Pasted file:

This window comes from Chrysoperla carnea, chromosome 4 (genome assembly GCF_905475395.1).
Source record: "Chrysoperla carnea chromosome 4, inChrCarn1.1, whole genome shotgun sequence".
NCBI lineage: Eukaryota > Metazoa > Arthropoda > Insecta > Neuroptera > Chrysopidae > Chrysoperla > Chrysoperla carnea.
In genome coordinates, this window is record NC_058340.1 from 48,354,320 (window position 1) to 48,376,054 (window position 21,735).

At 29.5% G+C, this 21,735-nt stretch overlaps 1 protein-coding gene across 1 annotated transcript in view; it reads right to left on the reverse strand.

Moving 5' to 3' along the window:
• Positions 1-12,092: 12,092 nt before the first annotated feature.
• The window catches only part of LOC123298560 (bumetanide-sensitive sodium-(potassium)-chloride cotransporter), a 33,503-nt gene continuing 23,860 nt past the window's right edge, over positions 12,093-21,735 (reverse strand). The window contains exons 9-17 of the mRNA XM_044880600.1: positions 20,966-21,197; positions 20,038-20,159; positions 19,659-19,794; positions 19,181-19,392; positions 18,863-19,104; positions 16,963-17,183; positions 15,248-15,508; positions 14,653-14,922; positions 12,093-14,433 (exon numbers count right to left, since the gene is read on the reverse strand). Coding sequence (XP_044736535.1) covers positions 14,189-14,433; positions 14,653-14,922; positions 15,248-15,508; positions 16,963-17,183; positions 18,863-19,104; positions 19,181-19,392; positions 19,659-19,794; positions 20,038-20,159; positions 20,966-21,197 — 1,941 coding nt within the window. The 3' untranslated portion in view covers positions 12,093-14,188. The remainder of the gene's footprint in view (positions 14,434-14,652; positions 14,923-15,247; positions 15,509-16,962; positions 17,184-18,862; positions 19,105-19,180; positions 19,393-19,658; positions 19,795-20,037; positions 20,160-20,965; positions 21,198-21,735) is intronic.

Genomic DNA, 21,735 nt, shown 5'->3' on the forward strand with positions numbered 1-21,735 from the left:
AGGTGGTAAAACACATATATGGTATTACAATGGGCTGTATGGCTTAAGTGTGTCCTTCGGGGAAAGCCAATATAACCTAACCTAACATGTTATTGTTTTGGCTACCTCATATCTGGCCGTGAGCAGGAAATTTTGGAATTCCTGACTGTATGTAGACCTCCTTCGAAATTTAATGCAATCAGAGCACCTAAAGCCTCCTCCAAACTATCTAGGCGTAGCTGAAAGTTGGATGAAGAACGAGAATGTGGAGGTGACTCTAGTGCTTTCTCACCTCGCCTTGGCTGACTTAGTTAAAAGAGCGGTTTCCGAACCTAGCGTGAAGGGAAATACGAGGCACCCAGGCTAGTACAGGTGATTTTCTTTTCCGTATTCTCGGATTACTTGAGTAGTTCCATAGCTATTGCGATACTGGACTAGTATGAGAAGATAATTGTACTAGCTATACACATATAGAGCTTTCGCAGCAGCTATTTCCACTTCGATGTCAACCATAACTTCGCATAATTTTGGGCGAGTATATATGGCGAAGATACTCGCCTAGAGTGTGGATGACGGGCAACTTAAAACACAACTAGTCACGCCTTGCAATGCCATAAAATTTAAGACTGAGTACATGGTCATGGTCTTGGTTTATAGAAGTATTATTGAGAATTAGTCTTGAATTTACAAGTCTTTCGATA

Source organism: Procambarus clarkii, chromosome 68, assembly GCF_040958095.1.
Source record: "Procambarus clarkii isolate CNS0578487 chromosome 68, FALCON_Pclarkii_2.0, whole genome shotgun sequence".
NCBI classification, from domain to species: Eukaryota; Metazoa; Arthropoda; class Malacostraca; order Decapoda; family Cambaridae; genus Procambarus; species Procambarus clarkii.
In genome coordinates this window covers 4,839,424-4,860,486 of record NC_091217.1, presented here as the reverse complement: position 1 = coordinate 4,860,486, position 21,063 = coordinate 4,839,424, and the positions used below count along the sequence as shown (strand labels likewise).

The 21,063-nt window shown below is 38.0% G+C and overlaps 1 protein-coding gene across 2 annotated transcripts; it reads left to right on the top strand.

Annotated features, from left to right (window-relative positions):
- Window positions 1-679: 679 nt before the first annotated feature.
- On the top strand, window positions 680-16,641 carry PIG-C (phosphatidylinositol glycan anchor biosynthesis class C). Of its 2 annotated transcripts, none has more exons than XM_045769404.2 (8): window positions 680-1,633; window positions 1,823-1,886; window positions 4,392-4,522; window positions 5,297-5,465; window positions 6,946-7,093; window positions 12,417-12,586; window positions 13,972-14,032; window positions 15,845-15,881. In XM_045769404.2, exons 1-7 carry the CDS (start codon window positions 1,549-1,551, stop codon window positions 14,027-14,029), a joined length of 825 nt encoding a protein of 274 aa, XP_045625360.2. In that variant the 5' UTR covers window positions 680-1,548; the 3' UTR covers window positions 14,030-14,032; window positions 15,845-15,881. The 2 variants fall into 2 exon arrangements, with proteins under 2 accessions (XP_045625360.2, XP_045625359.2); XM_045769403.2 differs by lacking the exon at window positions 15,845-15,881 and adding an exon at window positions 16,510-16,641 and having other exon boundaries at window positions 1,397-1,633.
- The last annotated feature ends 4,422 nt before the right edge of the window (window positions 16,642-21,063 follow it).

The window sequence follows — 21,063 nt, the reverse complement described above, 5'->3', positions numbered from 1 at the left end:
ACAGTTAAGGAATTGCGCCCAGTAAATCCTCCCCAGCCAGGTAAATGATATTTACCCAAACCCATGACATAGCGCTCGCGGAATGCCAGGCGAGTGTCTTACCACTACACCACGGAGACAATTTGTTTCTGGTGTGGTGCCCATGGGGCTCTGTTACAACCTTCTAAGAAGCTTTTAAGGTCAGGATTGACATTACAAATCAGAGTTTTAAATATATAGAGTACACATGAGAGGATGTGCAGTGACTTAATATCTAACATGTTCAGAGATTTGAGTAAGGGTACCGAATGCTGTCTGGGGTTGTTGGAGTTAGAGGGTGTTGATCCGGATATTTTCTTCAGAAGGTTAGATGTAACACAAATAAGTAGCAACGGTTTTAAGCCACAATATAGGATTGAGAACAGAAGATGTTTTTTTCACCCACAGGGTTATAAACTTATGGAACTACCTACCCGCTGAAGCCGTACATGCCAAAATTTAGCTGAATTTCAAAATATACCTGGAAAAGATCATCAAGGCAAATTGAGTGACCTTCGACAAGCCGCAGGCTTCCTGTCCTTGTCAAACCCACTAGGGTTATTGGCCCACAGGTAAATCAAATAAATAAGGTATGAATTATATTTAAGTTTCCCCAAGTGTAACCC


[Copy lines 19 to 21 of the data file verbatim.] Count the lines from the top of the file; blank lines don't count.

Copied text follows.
- The last annotated feature ends 4,422 nt before the right edge of the window (window positions 16,642-21,063 follow it).

The window sequence follows — 21,063 nt, the reverse complement described above, 5'->3', positions numbered from 1 at the left end:
ACAGTTAAGGAATTGCGCCCAGTAAATCCTCCCCAGCCAGGTAAATGATATTTACCCAAACCCATGACATAGCGCTCGCGGAATGCCAGGCGAGTGTCTTACCACTACACCACGGAGACAATTTGTTTCTGGTGTGGTGCCCATGGGGCTCTGTTACAACCTTCTAAGAAGCTTTTAAGGTCAGGATTGACATTACAAATCAGAGTTTTAAATATATAGAGTACACATGAGAGGATGTGCAGTGACTTAATATCTAACATGTTCAGAGATTTGAGTAAGGGTACCGAATGCTGTCTGGGGTTGTTGGAGTTAGAGGGTGTTGATCCGGATATTTTCTTCAGAAGGTTAGATGTAACACAAATAAGTAGCAACGGTTTTAAGCCACAATATAGGATTGAGAACAGAAGATGTTTTTTTCACCCACAGGGTTATAAACTTATGGAACTACCTACCCGCTGAAGCCGTACATGCCAAAATTTAGCTGAATTTCAAAATATACCTGGAAAAGATCATCAAGGCAAATTGAGTGACCTTCGACAAGCCGCAGGCTTCCTGTCCTTGTCAAACCCACTAGGGTTATTGGCCCACAGGTAAATCAAATAAATAAGGTATGAATTATATTTAAGTTTCCCCAAGTGTAACCC